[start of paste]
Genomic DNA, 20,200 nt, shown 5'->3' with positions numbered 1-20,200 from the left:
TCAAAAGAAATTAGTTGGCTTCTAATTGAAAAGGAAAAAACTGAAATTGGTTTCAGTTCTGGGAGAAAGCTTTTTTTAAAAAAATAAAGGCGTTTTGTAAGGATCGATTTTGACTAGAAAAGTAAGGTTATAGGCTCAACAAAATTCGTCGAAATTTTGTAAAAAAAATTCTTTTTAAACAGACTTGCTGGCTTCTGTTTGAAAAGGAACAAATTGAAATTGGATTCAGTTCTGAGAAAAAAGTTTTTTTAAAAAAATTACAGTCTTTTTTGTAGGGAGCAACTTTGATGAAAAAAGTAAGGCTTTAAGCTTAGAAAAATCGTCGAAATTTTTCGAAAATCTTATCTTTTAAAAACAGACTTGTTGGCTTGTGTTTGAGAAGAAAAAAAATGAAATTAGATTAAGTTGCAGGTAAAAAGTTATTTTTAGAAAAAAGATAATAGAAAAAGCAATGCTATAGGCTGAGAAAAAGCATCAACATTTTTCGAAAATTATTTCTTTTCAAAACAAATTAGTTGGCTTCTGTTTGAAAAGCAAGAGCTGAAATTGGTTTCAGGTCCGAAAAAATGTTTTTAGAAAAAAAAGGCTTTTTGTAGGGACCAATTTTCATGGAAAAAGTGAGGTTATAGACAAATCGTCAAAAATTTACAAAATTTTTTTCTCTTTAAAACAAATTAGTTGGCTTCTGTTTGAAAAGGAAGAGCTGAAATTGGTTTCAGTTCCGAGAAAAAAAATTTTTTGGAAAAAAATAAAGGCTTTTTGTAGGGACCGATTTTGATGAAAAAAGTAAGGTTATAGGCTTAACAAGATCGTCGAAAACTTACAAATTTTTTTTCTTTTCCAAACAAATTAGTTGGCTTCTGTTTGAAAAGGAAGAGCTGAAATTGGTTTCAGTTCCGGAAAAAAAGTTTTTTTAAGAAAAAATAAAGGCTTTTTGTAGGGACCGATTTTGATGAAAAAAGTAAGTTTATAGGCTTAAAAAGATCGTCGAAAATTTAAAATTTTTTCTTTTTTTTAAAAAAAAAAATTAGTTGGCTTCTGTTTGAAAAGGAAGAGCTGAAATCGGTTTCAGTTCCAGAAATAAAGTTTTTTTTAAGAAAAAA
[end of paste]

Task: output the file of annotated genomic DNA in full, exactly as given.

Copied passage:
Genomic DNA, 20,200 nt, shown 5'->3' with positions numbered 1-20,200 from the left:
TCAAAAGAAATTAGTTGGCTTCTAATTGAAAAGGAAAAAACTGAAATTGGTTTCAGTTCTGGGAGAAAGCTTTTTTTAAAAAAATAAAGGCGTTTTGTAAGGATCGATTTTGACTAGAAAAGTAAGGTTATAGGCTCAACAAAATTCGTCGAAATTTTGTAAAAAAAATTCTTTTTAAACAGACTTGCTGGCTTCTGTTTGAAAAGGAACAAATTGAAATTGGATTCAGTTCTGAGAAAAAAGTTTTTTTAAAAAAATTACAGTCTTTTTTGTAGGGAGCAACTTTGATGAAAAAAGTAAGGCTTTAAGCTTAGAAAAATCGTCGAAATTTTTCGAAAATCTTATCTTTTAAAAACAGACTTGTTGGCTTGTGTTTGAGAAGAAAAAAAATGAAATTAGATTAAGTTGCAGGTAAAAAGTTATTTTTAGAAAAAAGATAATAGAAAAAGCAATGCTATAGGCTGAGAAAAAGCATCAACATTTTTCGAAAATTATTTCTTTTCAAAACAAATTAGTTGGCTTCTGTTTGAAAAGCAAGAGCTGAAATTGGTTTCAGGTCCGAAAAAATGTTTTTAGAAAAAAAAGGCTTTTTGTAGGGACCAATTTTCATGGAAAAAGTGAGGTTATAGACAAATCGTCAAAAATTTACAAAATTTTTTTCTCTTTAAAACAAATTAGTTGGCTTCTGTTTGAAAAGGAAGAGCTGAAATTGGTTTCAGTTCCGAGAAAAAAAATTTTTTGGAAAAAAATAAAGGCTTTTTGTAGGGACCGATTTTGATGAAAAAAGTAAGGTTATAGGCTTAACAAGATCGTCGAAAACTTACAAATTTTTTTTCTTTTCCAAACAAATTAGTTGGCTTCTGTTTGAAAAGGAAGAGCTGAAATTGGTTTCAGTTCCGGAAAAAAAGTTTTTTTAAGAAAAAATAAAGGCTTTTTGTAGGGACCGATTTTGATGAAAAAAGTAAGTTTATAGGCTTAAAAAGATCGTCGAAAATTTAAAATTTTTTCTTTTTTTTAAAAAAAAAAATTAGTTGGCTTCTGTTTGAAAAGGAAGAGCTGAAATCGGTTTCAGTTCCAGAAATAAAGTTTTTTTTAAGAAAAAA